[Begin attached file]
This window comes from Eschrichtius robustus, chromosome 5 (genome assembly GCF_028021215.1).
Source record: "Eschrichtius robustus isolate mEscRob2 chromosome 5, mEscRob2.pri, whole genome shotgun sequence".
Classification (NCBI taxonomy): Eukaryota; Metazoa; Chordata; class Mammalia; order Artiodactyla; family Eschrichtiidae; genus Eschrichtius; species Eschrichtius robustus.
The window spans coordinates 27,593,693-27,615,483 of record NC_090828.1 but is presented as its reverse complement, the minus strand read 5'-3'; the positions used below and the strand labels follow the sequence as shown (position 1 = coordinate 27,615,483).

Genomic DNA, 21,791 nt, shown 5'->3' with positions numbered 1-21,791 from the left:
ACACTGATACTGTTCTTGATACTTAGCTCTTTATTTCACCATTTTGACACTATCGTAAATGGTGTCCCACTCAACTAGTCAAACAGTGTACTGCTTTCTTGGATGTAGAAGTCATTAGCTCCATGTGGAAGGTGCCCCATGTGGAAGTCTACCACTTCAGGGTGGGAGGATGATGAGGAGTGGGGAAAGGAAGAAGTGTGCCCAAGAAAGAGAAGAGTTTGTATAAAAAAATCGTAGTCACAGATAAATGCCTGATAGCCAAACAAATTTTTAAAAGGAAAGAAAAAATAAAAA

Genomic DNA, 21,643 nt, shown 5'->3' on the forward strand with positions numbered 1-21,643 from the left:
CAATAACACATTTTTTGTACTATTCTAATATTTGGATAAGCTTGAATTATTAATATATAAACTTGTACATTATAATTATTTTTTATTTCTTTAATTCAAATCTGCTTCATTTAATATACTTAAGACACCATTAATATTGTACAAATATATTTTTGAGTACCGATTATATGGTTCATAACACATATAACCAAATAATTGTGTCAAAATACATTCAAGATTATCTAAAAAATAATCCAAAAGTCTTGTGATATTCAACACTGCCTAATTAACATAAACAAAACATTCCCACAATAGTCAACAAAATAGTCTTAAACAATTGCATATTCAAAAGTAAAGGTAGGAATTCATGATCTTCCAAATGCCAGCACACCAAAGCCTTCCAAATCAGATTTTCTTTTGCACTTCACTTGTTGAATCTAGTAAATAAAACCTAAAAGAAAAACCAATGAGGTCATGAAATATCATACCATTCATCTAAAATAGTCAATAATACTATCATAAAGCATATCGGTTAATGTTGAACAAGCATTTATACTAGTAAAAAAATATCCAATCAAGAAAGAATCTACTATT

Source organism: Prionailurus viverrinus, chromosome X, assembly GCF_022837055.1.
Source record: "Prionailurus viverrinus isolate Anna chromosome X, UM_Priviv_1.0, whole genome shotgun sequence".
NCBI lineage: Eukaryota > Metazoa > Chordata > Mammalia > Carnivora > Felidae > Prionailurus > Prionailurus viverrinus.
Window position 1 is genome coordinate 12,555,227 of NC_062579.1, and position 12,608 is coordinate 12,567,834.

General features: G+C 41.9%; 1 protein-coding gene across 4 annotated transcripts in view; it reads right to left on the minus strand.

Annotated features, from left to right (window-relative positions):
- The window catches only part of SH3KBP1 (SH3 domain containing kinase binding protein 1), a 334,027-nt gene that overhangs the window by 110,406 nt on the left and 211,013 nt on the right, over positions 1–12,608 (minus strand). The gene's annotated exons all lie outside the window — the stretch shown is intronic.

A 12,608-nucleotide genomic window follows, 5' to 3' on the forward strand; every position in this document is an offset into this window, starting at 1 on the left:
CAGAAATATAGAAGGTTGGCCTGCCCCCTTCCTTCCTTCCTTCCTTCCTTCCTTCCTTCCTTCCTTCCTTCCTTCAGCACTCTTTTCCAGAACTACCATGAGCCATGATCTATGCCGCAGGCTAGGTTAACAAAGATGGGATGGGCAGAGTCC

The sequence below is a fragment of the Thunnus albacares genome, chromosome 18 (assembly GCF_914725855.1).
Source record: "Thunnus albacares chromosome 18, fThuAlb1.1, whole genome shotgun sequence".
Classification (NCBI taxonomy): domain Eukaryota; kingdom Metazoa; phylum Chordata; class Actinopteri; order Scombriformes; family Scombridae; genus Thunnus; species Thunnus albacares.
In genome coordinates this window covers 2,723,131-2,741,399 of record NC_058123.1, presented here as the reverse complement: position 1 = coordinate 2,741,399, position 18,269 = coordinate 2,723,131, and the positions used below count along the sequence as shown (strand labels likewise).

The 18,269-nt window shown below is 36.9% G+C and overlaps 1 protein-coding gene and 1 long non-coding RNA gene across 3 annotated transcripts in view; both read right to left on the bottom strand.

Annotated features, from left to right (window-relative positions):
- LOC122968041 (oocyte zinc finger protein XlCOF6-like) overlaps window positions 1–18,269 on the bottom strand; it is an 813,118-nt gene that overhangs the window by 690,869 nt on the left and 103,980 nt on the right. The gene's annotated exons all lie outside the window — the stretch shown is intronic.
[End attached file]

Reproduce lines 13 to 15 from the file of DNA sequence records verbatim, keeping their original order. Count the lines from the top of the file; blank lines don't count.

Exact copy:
General features: G+C 41.9%; 1 protein-coding gene across 4 annotated transcripts in view; it reads right to left on the minus strand.

Annotated features, from left to right (window-relative positions):
- The window catches only part of SH3KBP1 (SH3 domain containing kinase binding protein 1), a 334,027-nt gene that overhangs the window by 110,406 nt on the left and 211,013 nt on the right, over positions 1–12,608 (minus strand). The gene's annotated exons all lie outside the window — the stretch shown is intronic.